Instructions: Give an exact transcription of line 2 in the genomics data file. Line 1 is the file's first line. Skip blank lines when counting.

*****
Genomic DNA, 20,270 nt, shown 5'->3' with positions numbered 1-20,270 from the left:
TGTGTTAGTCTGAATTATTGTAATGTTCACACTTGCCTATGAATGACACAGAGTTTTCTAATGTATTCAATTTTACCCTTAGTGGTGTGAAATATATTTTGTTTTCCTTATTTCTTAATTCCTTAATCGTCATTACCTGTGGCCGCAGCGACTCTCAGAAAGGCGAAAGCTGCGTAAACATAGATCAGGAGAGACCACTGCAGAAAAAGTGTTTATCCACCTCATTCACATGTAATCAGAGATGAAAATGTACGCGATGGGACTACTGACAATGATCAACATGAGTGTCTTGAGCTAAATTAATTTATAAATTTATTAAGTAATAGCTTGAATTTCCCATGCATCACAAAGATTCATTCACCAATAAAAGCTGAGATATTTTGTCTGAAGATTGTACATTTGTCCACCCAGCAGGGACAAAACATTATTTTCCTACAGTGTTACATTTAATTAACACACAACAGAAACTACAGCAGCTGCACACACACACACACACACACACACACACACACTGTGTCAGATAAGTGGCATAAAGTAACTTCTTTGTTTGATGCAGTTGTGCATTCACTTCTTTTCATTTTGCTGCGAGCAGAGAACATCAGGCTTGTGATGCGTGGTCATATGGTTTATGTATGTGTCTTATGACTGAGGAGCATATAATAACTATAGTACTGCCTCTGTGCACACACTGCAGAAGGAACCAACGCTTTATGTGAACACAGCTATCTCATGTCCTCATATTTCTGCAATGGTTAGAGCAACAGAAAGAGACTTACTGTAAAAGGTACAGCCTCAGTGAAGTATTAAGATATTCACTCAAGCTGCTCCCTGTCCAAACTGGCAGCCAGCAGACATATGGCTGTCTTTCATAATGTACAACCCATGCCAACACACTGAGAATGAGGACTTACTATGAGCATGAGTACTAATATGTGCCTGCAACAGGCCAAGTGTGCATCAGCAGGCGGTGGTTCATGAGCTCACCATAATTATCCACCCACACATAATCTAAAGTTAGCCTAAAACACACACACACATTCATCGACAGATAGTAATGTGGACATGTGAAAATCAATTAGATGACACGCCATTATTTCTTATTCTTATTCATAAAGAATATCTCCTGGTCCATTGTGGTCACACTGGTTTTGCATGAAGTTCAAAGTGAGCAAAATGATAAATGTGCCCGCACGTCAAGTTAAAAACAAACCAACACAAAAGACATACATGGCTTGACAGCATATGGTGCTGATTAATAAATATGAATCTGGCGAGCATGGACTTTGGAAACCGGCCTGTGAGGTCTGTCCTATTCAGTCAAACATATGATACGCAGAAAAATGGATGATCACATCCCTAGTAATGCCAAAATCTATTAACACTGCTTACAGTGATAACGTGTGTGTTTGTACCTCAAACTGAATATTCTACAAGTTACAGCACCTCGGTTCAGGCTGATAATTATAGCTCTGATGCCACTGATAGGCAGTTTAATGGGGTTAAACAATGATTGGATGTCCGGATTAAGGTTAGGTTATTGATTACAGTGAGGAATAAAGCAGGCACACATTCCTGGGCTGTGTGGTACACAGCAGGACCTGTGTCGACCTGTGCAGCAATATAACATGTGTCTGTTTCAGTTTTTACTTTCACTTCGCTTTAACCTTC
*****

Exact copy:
TGTGTTAGTCTGAATTATTGTAATGTTCACACTTGCCTATGAATGACACAGAGTTTTCTAATGTATTCAATTTTACCCTTAGTGGTGTGAAATATATTTTGTTTTCCTTATTTCTTAATTCCTTAATCGTCATTACCTGTGGCCGCAGCGACTCTCAGAAAGGCGAAAGCTGCGTAAACATAGATCAGGAGAGACCACTGCAGAAAAAGTGTTTATCCACCTCATTCACATGTAATCAGAGATGAAAATGTACGCGATGGGACTACTGACAATGATCAACATGAGTGTCTTGAGCTAAATTAATTTATAAATTTATTAAGTAATAGCTTGAATTTCCCATGCATCACAAAGATTCATTCACCAATAAAAGCTGAGATATTTTGTCTGAAGATTGTACATTTGTCCACCCAGCAGGGACAAAACATTATTTTCCTACAGTGTTACATTTAATTAACACACAACAGAAACTACAGCAGCTGCACACACACACACACACACACACACACACACACTGTGTCAGATAAGTGGCATAAAGTAACTTCTTTGTTTGATGCAGTTGTGCATTCACTTCTTTTCATTTTGCTGCGAGCAGAGAACATCAGGCTTGTGATGCGTGGTCATATGGTTTATGTATGTGTCTTATGACTGAGGAGCATATAATAACTATAGTACTGCCTCTGTGCACACACTGCAGAAGGAACCAACGCTTTATGTGAACACAGCTATCTCATGTCCTCATATTTCTGCAATGGTTAGAGCAACAGAAAGAGACTTACTGTAAAAGGTACAGCCTCAGTGAAGTATTAAGATATTCACTCAAGCTGCTCCCTGTCCAAACTGGCAGCCAGCAGACATATGGCTGTCTTTCATAATGTACAACCCATGCCAACACACTGAGAATGAGGACTTACTATGAGCATGAGTACTAATATGTGCCTGCAACAGGCCAAGTGTGCATCAGCAGGCGGTGGTTCATGAGCTCACCATAATTATCCACCCACACATAATCTAAAGTTAGCCTAAAACACACACACACATTCATCGACAGATAGTAATGTGGACATGTGAAAATCAATTAGATGACACGCCATTATTTCTTATTCTTATTCATAAAGAATATCTCCTGGTCCATTGTGGTCACACTGGTTTTGCATGAAGTTCAAAGTGAGCAAAATGATAAATGTGCCCGCACGTCAAGTTAAAAACAAACCAACACAAAAGACATACATGGCTTGACAGCATATGGTGCTGATTAATAAATATGAATCTGGCGAGCATGGACTTTGGAAACCGGCCTGTGAGGTCTGTCCTATTCAGTCAAACATATGATACGCAGAAAAATGGATGATCACATCCCTAGTAATGCCAAAATCTATTAACACTGCTTACAGTGATAACGTGTGTGTTTGTACCTCAAACTGAATATTCTACAAGTTACAGCACCTCGGTTCAGGCTGATAATTATAGCTCTGATGCCACTGATAGGCAGTTTAATGGGGTTAAACAATGATTGGATGTCCGGATTAAGGTTAGGTTATTGATTACAGTGAGGAATAAAGCAGGCACACATTCCTGGGCTGTGTGGTACACAGCAGGACCTGTGTCGACCTGTGCAGCAATATAACATGTGTCTGTTTCAGTTTTTACTTTCACTTCGCTTTAACCTTC